HEALTH

JDRF honors Roche with Chancellor’s Award

BY Allison Cerra

INDIANAPOLIS A maker of blood-glucose meters, infusion pumps and other diabetes management tools was awarded by the Juvenile Diabetes Research Foundation for its long-standing corporate partnership with the organization.

Roche was given the Chancellor’s Award at JDRF’s annual conference in Washington, D.C., and was noted as “an exceptional partner in the education and management of diabetes.” Roche and JDRF work together on the Bag of Hope program, which provides education materials on juvenile diabetes and a free Accu-Chek blood-glucose meter. The bags contain products and materials valued at about $100, which are distributed to families by local Roche and JDRF representatives.

Since 2004, Roche has committed almost $10 million to the Bag of Hope program.

“Roche is an exceptional partner in the education and management of diabetes. During the past several years, the Bag of Hope program has become the cornerstone of our outreach program to families with newly diagnosed children, and we thank Roche for its continued funding of this incredibly important educational initiative,” said Courtney Davies, national director of corporate relations at JDRF.

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Diabetic eye disease may be curbed with help of computer programs

BY Allison Cerra

NEW YORK Computerized systems may be able to detect early eye problems related to diabetes, according to a University of Iowa analysis.

The analysis, which was published in the Apr. 16 issue of Ophthalmology, found that computer programs may aid in finding diabetic eye disease and related issues. By analyzing 16,670 people with diabetes with two programs — EyeCheck and Challenge 2009 — a trained technician would use a digital camera to take pictures of the retina, then electronically transfer the images to computers, which can automatically detect the small hemorrhages (internal bleeding) and signs of fluid that are hallmarks of diabetes damage.

"It is an important question: whether a computer can substitute for a human to detect the initial signs of diabetic eye disease," said Michael Abramoff, M.D., Ph.D., associate professor of ophthalmology and visual sciences at the UI Roy J. and Lucille A. Carver College of Medicine and an ophthalmologist with UI Hospitals and Clinics. "Our analysis shows that the computerized programs appear to be as accurate and thorough as a highly trained expert in determining if these initial signs of an eye problem are developing in someone with diabetes. Once the initial problems are found, an eye specialist can treat the patient."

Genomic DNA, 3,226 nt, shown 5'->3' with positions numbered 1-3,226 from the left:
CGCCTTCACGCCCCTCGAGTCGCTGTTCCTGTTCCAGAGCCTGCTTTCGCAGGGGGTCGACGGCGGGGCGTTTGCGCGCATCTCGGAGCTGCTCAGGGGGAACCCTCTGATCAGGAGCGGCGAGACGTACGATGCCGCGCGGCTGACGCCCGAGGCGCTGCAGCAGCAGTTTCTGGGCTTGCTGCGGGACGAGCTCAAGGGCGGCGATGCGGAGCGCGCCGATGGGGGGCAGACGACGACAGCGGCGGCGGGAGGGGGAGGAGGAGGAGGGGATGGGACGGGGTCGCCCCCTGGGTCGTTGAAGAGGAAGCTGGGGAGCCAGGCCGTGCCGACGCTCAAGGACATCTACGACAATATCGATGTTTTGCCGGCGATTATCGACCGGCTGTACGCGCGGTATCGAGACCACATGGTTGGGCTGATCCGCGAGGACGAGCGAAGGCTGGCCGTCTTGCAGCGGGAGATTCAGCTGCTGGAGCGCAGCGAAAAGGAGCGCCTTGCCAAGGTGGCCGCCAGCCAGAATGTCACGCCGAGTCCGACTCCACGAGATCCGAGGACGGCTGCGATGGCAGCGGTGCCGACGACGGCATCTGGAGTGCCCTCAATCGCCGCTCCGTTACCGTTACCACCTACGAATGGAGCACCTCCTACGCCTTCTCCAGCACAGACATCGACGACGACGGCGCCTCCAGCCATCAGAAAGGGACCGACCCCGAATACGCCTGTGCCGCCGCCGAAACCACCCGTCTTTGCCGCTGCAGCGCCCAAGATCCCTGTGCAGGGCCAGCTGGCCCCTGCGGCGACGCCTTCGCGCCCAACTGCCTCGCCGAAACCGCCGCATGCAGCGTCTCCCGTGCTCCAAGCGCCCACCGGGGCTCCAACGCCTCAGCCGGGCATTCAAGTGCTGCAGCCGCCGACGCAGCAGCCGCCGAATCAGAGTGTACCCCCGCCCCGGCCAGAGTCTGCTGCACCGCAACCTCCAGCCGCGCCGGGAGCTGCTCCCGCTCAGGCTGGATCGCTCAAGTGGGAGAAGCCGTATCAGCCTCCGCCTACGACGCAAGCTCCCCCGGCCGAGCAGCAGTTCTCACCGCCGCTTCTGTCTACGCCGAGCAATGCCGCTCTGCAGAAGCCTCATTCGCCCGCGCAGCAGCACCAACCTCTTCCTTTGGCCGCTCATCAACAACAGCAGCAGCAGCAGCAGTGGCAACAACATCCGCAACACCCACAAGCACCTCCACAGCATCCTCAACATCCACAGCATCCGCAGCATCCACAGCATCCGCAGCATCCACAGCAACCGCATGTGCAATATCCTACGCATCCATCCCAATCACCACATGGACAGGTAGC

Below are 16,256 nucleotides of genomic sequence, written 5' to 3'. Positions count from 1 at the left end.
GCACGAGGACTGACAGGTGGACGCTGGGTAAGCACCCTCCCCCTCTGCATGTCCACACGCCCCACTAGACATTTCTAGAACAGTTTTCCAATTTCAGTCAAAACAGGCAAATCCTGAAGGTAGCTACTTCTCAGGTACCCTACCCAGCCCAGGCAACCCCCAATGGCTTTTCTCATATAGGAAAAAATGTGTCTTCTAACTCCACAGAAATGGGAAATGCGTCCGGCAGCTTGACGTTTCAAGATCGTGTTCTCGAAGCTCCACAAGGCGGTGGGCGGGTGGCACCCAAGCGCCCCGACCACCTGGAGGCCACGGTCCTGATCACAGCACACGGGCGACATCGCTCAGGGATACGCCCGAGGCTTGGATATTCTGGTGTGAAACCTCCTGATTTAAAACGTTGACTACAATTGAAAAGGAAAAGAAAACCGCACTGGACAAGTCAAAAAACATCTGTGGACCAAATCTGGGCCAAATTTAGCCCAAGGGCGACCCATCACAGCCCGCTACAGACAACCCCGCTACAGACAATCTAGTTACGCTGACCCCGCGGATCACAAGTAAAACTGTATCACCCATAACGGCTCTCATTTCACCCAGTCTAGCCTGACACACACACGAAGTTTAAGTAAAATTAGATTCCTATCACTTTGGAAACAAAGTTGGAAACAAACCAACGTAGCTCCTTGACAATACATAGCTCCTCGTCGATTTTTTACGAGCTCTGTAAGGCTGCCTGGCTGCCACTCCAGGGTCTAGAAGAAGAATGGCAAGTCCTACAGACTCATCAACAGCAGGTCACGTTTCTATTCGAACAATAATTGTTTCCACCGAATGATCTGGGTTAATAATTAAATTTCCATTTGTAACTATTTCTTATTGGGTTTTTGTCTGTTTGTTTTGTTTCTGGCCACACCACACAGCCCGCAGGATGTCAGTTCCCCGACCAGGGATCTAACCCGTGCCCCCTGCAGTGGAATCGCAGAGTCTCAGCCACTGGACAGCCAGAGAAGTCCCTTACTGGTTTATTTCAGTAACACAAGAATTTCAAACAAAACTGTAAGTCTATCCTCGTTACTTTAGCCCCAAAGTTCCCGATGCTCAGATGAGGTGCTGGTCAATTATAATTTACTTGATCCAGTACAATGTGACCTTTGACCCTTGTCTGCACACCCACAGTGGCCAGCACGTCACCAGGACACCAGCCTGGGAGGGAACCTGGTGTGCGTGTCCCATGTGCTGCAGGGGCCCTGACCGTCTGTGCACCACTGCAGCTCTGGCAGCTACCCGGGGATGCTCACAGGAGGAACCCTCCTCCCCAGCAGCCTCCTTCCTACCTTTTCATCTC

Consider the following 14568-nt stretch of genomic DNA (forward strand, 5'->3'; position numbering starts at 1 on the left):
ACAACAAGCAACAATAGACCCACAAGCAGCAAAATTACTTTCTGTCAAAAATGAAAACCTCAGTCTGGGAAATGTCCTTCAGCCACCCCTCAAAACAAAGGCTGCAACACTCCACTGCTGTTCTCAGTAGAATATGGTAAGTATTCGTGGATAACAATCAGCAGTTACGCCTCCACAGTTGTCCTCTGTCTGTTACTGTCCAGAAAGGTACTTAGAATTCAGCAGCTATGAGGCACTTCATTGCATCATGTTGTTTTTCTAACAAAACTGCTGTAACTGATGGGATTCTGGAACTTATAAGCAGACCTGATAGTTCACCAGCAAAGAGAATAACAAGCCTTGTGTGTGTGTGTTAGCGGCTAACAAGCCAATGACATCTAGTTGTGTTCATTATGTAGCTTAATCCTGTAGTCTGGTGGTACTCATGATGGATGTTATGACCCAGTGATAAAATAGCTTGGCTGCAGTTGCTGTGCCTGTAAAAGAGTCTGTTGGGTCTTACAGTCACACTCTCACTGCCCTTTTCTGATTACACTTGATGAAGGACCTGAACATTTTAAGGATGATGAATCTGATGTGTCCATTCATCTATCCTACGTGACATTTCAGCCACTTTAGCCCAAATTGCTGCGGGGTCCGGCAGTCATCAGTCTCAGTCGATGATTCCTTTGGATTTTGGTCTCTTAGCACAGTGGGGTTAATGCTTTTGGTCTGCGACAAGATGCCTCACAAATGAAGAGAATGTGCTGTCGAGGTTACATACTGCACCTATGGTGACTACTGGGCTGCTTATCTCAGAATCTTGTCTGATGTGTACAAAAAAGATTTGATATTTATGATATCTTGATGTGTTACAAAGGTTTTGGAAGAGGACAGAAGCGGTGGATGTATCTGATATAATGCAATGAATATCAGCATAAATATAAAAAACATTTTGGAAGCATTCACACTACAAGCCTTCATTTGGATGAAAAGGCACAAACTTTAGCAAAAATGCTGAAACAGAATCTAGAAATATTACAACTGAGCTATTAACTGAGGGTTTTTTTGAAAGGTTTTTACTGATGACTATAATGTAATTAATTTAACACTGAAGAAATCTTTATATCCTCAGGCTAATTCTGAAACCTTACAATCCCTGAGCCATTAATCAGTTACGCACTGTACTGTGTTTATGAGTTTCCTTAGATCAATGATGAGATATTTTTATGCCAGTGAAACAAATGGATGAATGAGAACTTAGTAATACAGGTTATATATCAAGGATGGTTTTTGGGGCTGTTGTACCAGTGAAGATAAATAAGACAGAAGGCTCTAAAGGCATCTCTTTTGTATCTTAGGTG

The researchers said that while the programs significantly could reduce the number of patients with diabetic-related vision problems, the images were prescreened to ensure the computers could analyze them and the computer-based assessments were compared with assessments done by only one human reader at a time, which may not reflect a comparison to assessments by multiple readers.

 

"A computer alone will never be a substitute for the care of a good doctor, but it’s exciting to think that computers can be partners in finding the patients at risk of blindness who should see an ophthalmologist," said study author Vinit Mahajan, M.D., Ph.D., assistant professor of ophthalmology and visual sciences.

 

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CRN addresses senatorial committee about dietary supplement use by seniors

BY Michael Johnsen

WASHINGTON The Council for Responsible Nutrition last week testified before the Senate Special Committee on Aging concerning the committee’s “Dietary Supplements: What Seniors Need to Know” hearing.

In his remarks, Steve Mister, CRN president and CEO, reassured the more than 150 million Americans who take dietary supplements each year that “the dietary supplement industry is committed to manufacturing and marketing high quality, safe and beneficial products that have a valuable role in a wellness regimen. This industry is likewise committed to ensuring consumers receive truthful, accurate and non-misleading information on dietary supplements.”

Mister noted the supplement industry—through its five trade associations—had developed a variety of voluntary, self-regulatory programs that address issues that potentially tarnish the industry, and pointed specifically to the $1.5 million unrestricted grant provided by CRN to the National Advertising Division of the Council of Better Business Bureaus to monitor dietary supplement ads to help ensure they are truthful and not misleading. 

Mister advised that new legislation introduced last week by Sens. Orrin Hatch , R-Utah, and Tom Harkin, D-Iowa, would provide additional funding and accountability for the Food and Drug Administration in further enforcing the law, and he urged Congress to support that bill.

Mister also referred to consumer research that demonstrates that dietary supplement consumers are more likely than those who don’t take supplements to also engage in other healthy habits such as trying to eat a healthy diet, exercising regularly and visiting their doctors. 

“Dietary supplements help to preserve good health and help reduce the risks of certain chronic diseases,” he said. “Vitamins fill in nutritional gaps, and are especially important when seniors fail to get a nutritious diet or aging itself reduces their bodies’ natural ability to absorb nutrients from conventional food.” 

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